i was angry when i slipped the note into the dark maw of her desk, around the rim of chewed, dried gum.

furtively, i shoved the paper deep. i remember the feel of it leaving my hand, its sharply crumpled edges, the not-quite-moment-of-hesitation.  i let go. and then i stood and walked away.

i don’t think i thought of it again until the teacher called me in after school a day or two later. a tank of a woman who ruled the seventh grade like a German train line, she sat me in front of her, the note between us. her gaze and sheer bulk bore down on me.  my knees began to shake.

it wasn’t a nice note. i don’t remember if it was a signed note, oddly, though some niggling shred of memory tells me it was.  i do remember there was no denying it was mine. and suddenly, like the floor dropping out from beneath me, no way to justify or explain.

i had left a note in another girl’s desk telling her she was a jackass. jackass.  apparently my gift for cussing came later. i believe i also called her a baby. only now do i realize that it was that which was far more cruel.

this note was not the first this girl had received that fall, my teacher informed me.   the other, which i assume was unsigned, hadn’t come from me. to this day i don’t know who the other player in the story might have been, or what they’d said to the girl. but the poor kid had brought the notes to her mother and her mother had brought them to the teacher and there i sat, bewildered and suddenly – for all intents and purposes – a bully.

i was eleven years old that fall.  i was a January baby, which due to the school cutoff dates  here, meant i’d started kindergarten at just four-and-a-half.   i’d been ready enough, until junior high: both socially and academically able to negotiate the terrain of each school year.

grade seven, though, hit like acid. i had finished sixth grade an eleven-year-old girl who played with Barbies and liked to read. i was earnest and smart and, as the only child of a mother who treated me with great sincerity, utterly and completely innocent of the subtleties of human communications, particularly those on the snarky & sarcastic end of the scale.

grade seven made me a fast learner.

we moved that summer, left the apartment where we’d lived since before i’d turned two. we moved to a far crappier place in a nicer neighbourhood near my new school, the big school where we were marched off to different teachers for different subjects and suddenly girls i’d known all my life grew catty and judgemental and style & status mattered and there was makeup and i felt like Alice through the Rabbit Hole.

i remember, still, the confusion of those days, how friends suddenly and seemingly randomly took sides, practicing power, choosing who would be included and who cut out.  without siblings, i’d never had the experience of fighting with other kids, had few conflict resolution skills, had never even seen the give & take of frustration and reconcilation modelled within my family. i believed i was in a zero-sum game: once ostracized, i’d be alienated forever.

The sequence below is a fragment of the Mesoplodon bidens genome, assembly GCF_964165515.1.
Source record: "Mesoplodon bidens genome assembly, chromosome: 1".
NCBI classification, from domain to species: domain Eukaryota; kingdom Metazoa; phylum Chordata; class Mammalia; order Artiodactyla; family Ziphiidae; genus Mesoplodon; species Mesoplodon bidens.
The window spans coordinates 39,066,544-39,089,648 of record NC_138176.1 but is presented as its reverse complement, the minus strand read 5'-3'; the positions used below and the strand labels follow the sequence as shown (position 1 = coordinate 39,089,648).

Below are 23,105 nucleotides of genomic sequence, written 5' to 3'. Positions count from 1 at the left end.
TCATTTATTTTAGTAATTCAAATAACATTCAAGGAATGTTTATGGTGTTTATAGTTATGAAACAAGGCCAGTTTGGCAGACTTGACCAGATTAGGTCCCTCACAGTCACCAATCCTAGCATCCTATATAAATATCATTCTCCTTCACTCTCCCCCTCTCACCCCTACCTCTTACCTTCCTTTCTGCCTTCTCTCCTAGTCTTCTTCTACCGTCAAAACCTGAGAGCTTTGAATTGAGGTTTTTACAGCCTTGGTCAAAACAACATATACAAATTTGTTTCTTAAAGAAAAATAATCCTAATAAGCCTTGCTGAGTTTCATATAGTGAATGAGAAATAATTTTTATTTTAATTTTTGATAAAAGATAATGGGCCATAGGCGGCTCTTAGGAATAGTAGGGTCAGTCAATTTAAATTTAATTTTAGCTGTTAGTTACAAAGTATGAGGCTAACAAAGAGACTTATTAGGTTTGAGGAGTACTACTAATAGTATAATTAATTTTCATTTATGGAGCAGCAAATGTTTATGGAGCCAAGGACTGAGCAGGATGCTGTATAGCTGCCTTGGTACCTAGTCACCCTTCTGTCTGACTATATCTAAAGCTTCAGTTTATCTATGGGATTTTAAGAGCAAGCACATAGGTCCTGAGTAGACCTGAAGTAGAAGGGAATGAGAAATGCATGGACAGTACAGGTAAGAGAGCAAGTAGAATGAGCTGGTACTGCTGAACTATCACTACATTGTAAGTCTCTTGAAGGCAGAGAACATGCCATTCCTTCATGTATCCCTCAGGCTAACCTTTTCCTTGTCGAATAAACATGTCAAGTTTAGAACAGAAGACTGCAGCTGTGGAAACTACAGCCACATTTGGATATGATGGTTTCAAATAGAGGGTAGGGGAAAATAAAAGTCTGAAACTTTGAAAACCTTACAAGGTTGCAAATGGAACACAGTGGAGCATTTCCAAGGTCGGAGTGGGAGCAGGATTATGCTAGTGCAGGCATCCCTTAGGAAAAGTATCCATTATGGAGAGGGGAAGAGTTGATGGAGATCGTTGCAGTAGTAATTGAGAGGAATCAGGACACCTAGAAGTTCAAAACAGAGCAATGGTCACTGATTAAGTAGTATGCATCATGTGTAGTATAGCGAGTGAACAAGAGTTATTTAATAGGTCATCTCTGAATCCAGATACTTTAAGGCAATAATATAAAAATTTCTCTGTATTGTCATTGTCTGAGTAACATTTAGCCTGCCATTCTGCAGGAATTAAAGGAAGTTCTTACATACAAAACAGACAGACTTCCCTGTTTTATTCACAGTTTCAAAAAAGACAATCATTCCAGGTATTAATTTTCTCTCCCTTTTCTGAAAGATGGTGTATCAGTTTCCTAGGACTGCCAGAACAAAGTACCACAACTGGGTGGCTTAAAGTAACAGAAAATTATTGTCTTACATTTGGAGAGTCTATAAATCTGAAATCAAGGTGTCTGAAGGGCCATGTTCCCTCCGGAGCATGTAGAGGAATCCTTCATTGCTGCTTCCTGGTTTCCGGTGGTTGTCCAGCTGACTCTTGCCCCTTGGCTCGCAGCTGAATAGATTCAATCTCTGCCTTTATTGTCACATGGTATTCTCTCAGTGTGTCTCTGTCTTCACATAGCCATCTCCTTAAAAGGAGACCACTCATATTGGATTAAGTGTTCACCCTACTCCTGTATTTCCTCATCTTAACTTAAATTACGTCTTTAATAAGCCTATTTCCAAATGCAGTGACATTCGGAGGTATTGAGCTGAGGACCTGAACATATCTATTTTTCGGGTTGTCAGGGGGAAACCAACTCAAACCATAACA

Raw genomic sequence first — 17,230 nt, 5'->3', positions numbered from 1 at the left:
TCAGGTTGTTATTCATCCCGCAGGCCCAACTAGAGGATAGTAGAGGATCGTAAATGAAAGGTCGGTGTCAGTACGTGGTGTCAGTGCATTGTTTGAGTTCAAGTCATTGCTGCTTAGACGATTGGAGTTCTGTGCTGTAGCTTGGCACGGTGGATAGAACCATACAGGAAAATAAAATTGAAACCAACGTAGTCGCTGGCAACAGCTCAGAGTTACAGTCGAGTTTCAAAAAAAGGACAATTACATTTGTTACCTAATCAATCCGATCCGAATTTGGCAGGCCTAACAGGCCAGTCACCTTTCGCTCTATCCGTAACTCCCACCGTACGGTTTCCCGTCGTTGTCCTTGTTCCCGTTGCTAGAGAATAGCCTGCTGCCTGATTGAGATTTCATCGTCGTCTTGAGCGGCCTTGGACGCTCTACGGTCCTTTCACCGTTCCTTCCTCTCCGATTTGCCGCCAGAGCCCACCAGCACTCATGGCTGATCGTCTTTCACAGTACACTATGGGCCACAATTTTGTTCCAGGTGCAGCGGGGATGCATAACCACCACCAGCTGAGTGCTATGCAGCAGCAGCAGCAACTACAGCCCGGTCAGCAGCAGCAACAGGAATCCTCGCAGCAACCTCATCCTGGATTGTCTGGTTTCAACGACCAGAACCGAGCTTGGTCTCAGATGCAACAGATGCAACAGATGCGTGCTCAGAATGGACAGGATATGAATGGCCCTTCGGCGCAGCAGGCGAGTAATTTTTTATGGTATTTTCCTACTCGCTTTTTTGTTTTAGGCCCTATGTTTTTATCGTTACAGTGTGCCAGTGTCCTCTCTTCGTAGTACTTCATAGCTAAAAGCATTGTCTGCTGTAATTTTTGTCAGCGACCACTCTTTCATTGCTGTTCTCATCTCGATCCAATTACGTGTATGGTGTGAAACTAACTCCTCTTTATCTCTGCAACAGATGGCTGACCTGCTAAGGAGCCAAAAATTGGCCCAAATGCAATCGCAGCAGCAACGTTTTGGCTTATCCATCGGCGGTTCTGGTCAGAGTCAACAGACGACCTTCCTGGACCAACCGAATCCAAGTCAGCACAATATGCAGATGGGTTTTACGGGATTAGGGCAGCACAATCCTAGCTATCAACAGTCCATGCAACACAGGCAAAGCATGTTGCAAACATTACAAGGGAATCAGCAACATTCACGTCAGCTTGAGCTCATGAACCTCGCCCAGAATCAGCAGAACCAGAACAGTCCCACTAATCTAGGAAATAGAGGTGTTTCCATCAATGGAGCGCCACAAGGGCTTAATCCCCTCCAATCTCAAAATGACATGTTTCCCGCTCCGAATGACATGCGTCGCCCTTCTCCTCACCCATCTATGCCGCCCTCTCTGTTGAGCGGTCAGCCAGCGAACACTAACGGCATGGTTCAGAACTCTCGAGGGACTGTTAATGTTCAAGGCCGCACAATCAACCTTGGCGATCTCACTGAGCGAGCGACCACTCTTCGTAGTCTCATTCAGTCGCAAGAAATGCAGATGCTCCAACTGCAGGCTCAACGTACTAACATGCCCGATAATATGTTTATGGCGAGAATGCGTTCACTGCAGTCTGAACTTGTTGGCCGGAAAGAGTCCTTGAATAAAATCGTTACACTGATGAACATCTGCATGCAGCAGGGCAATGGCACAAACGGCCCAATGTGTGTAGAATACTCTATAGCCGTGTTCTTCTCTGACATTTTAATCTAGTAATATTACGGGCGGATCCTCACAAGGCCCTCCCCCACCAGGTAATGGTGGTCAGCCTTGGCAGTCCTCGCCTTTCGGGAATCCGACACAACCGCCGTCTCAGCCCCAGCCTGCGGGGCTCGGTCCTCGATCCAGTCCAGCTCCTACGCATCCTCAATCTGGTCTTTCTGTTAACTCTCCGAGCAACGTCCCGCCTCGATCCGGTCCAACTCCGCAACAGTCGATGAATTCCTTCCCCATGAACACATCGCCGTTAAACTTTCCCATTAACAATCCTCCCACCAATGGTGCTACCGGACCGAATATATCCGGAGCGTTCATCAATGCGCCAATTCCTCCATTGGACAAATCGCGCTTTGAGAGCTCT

my Barbies got relegated to the back of my closet, a secret comfort i took out only when alone. i studied the other girls, the play of language, the codes of maturity, the attitudes of those who carried themselves with authority.  i tried like hell to grow up, all in a few crazy weeks.

i knew i did not understand popular. but i understood smart, and i applied every ounce of smart i had to figuring out how to mimic the mock-grown-up performance my peers seemed to embody so effortlessly.

or most did. the girl whose desk i left that note in that November lived around the corner from my new home.  she was older than me, by a few months, but she still played Barbies. she wore bows in her hair. and she coped, i guess, with the maelstrom of change that fall by digging in her heels, rejecting the shift in environment and ethic from childhood to adolescence. or maybe she just didn’t notice.

i remember her voice as flat, and loud. i remember being embarrassed by her public appeals to play Barbies at her house, by her ingratiating overtures of friendship, always a little too close, a little too eager. she was a Daddy’s Little Girl of high degree and seemed to expect everyone to treat her as her Daddy did: perhaps she thought if she just got close enough, she’d get the petting she was accustomed to.  i didn’t have a Daddy, and didn’t know what to do with her need.  i remember recoiling, scrabbling to distance myself from her. and when she didn’t recognize my clumsy attempts at indifference or respect the efforts i made to show my hard-won grownupness, i grew panicky, and baffled, and contemptuous of such bovine insensibility to all that was so inexorably and painfully evident to me.

i wasn’t actually a mean girl, not really. and i was a bit of an utter coward, when it came to confrontation. so the culmination of my frustration was the scrawled note i shoved righteousnessly in her gummy desk, which read along the lines of, LEAVE ME ALONE, JACKASS. YOU’RE A BABY.

it was cathartic. it marked the distance between us in a way she couldn’t ignore.